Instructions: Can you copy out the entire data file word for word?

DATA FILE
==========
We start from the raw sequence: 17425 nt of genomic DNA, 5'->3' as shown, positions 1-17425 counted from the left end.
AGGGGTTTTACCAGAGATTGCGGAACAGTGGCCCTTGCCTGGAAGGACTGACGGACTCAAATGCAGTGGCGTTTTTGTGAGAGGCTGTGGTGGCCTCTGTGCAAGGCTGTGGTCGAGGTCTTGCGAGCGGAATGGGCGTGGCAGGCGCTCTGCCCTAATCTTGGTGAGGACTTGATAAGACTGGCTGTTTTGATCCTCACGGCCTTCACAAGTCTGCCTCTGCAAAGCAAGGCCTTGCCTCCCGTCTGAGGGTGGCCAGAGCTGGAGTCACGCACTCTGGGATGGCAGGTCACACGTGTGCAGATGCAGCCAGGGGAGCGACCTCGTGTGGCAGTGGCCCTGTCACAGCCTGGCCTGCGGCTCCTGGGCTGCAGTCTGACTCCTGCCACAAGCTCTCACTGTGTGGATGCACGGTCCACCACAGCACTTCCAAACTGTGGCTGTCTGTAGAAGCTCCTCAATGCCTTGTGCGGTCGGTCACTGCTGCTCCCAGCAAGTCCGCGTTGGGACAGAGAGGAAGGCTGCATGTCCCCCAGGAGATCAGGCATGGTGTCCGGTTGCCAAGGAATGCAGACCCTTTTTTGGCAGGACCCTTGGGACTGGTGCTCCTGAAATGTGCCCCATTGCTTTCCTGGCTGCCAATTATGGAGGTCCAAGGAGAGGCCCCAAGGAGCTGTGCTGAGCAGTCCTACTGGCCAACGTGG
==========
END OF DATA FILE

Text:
We start from the raw sequence: 17425 nt of genomic DNA, 5'->3' as shown, positions 1-17425 counted from the left end.
AGGGGTTTTACCAGAGATTGCGGAACAGTGGCCCTTGCCTGGAAGGACTGACGGACTCAAATGCAGTGGCGTTTTTGTGAGAGGCTGTGGTGGCCTCTGTGCAAGGCTGTGGTCGAGGTCTTGCGAGCGGAATGGGCGTGGCAGGCGCTCTGCCCTAATCTTGGTGAGGACTTGATAAGACTGGCTGTTTTGATCCTCACGGCCTTCACAAGTCTGCCTCTGCAAAGCAAGGCCTTGCCTCCCGTCTGAGGGTGGCCAGAGCTGGAGTCACGCACTCTGGGATGGCAGGTCACACGTGTGCAGATGCAGCCAGGGGAGCGACCTCGTGTGGCAGTGGCCCTGTCACAGCCTGGCCTGCGGCTCCTGGGCTGCAGTCTGACTCCTGCCACAAGCTCTCACTGTGTGGATGCACGGTCCACCACAGCACTTCCAAACTGTGGCTGTCTGTAGAAGCTCCTCAATGCCTTGTGCGGTCGGTCACTGCTGCTCCCAGCAAGTCCGCGTTGGGACAGAGAGGAAGGCTGCATGTCCCCCAGGAGATCAGGCATGGTGTCCGGTTGCCAAGGAATGCAGACCCTTTTTTGGCAGGACCCTTGGGACTGGTGCTCCTGAAATGTGCCCCATTGCTTTCCTGGCTGCCAATTATGGAGGTCCAAGGAGAGGCCCCAAGGAGCTGTGCTGAGCAGTCCTACTGGCCAACGTGG